Hoplites needed armor
When the Greek city-states turned to this new hoplite way of fighting, it meant that each man had to have the right armor. Nobody could fight without a shield, and a helmet, and all that. So you could only be a soldier if you could afford the hoplite armor.
Hoplite armor was expensive
The armor was pretty expensive, and the expense kept a lot of poor men from being in the army. But it made each of the men who were still in the army very important – one weak link, and the whole chain would break and the battle would be lost.
Hoplites and democracy
Some people think that this new emphasis on the importance of each ordinary soldier (instead of just the rich, powerful heroes of the Iliad) helped democracy to develop in Greece. These men knew the city-state needed them to fight, so they started to demand a vote in what wars they were going to fight in. Athens and Corinth both became more democratic about this time.
On the other hand, there were plenty of Greek city-states where the army was made up of hoplites, and yet they never got a democratic government. Sparta, for example, had a famous hoplite army, but they always had kings and not a democracy. And in Thebes, they kept their oligarchy until the 300s BC.
In addition, the hoplite phalanx made Greek soldiers very good fighters, so that richer countries, like Lydia, the Persian Empire, and Egypt, wanted to hire them as mercenaries for the next several hundred years.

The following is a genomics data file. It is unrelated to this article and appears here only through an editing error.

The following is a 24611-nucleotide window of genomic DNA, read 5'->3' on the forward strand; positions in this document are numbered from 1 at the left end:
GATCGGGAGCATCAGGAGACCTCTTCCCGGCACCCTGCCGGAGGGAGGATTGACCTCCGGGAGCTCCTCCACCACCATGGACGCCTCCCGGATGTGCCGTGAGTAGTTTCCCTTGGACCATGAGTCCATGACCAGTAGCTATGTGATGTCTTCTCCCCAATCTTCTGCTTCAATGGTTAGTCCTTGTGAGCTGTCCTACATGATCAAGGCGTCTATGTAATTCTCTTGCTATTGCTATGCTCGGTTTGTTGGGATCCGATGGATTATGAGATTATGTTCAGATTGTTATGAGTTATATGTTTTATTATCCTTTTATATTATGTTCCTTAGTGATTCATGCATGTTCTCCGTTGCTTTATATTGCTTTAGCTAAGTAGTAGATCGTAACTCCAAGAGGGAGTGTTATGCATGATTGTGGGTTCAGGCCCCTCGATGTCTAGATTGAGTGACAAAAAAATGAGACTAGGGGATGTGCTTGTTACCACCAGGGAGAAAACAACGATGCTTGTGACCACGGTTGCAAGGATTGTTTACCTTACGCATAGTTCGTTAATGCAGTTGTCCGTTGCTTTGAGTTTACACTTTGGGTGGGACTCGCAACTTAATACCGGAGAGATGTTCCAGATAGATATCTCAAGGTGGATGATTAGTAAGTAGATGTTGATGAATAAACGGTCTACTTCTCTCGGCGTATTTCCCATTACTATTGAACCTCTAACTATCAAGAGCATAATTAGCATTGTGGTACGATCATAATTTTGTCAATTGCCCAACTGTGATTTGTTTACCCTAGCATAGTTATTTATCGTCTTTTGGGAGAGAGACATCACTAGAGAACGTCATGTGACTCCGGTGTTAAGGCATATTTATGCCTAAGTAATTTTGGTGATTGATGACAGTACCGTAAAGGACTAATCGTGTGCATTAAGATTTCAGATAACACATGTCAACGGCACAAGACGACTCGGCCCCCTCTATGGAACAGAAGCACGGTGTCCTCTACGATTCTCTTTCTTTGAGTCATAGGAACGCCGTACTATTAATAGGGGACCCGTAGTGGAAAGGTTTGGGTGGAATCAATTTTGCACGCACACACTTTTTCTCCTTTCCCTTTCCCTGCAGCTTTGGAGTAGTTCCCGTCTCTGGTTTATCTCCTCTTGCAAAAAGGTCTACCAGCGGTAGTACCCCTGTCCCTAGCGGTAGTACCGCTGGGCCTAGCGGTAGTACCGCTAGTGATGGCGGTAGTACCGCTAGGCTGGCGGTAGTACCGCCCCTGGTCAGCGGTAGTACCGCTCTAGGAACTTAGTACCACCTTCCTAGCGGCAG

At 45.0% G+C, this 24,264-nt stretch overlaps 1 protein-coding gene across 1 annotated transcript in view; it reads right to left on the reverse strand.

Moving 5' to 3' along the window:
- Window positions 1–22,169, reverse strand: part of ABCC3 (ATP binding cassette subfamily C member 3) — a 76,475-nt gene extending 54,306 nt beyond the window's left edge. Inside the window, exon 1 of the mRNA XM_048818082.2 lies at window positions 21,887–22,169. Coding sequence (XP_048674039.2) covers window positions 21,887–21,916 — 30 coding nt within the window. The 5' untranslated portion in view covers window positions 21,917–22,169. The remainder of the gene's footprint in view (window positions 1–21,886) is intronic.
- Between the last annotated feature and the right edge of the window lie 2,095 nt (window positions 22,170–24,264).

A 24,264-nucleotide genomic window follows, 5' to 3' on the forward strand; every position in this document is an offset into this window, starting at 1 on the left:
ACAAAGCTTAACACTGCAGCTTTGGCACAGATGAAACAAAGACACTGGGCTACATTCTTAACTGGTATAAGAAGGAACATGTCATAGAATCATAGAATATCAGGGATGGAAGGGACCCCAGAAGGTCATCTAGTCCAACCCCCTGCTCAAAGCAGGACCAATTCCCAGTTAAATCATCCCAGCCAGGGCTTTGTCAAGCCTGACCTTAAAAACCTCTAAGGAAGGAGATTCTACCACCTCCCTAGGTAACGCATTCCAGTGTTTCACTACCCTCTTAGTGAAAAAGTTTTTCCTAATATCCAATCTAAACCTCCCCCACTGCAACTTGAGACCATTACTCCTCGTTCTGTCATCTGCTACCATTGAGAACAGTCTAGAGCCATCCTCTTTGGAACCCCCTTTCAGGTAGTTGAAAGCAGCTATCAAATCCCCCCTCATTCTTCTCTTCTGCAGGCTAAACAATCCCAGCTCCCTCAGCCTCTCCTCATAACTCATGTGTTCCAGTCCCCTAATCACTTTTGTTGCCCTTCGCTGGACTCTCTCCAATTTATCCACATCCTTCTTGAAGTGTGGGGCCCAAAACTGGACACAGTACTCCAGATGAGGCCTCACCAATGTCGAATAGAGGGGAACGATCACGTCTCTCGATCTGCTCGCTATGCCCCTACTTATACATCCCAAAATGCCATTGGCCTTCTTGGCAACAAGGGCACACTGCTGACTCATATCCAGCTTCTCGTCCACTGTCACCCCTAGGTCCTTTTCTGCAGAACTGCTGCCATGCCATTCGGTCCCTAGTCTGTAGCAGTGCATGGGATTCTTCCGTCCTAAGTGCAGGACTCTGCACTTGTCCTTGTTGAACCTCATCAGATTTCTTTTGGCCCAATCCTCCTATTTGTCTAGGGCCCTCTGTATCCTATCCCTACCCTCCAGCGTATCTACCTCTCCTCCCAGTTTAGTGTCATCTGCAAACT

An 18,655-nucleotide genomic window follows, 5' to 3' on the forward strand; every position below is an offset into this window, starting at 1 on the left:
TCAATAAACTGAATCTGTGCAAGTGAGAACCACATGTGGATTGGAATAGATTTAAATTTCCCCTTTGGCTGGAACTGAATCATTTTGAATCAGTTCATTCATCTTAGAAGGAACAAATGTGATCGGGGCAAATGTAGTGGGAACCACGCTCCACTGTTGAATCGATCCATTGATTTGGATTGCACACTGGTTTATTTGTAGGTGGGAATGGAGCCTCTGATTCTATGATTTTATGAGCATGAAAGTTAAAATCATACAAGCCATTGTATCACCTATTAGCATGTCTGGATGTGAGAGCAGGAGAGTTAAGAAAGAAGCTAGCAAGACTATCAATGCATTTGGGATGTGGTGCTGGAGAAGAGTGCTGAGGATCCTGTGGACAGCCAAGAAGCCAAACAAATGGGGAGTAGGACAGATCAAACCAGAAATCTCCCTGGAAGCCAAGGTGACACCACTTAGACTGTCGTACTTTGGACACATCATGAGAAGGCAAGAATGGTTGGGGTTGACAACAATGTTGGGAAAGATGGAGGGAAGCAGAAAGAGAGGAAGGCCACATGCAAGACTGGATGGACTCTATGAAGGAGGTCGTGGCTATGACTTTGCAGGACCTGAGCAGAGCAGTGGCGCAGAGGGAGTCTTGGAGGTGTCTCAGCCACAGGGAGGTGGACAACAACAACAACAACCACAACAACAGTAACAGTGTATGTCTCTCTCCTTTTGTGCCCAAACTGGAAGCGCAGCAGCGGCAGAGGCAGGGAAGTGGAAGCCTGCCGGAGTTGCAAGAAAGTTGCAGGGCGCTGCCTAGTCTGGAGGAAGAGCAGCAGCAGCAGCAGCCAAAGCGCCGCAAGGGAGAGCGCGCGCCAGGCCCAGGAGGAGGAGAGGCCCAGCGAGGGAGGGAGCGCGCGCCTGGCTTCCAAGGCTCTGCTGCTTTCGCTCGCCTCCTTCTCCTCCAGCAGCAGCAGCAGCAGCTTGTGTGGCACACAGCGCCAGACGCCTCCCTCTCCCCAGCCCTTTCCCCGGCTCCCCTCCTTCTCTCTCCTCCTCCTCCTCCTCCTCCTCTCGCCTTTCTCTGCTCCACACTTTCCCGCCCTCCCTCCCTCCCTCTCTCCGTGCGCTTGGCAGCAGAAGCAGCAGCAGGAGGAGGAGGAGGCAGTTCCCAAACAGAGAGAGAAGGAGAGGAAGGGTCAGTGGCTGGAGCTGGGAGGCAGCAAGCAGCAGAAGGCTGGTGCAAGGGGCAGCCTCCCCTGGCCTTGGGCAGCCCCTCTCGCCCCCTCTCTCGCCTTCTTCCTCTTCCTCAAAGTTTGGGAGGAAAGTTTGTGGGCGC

Hoplites and the Roman army
Did you find out what you wanted to know about the relationship between Greek hoplites and democracy? Let us know in the comments!
Greek Hoplite (Soldier Through the Ages), by Martin Windrow (1985). , from Scholastic.
Greek Hoplite 480-323 BC, by Nicholas Sekunda (2000). From Britain. A good first guide, useful for painting models or illustrating reports.
Warfare in the Classical World: An Illustrated Encyclopedia of Weapons, Warriors and Warfare in the Ancient Civilisations of Greece and Rome, by John Warry. Lots of pictures, and not too much text.
Greece and Rome at War, by Peter Connolly (1998). Not too hard.
Hoplites: The Classical Greek Battle Experience, edited by Victor Davis Hanson (reprinted 1993). Essays by different specialists, more or less accessible to interested and confident readers. The writers don’t discuss strategy and tactics so much as the experience of the actual individual soldier.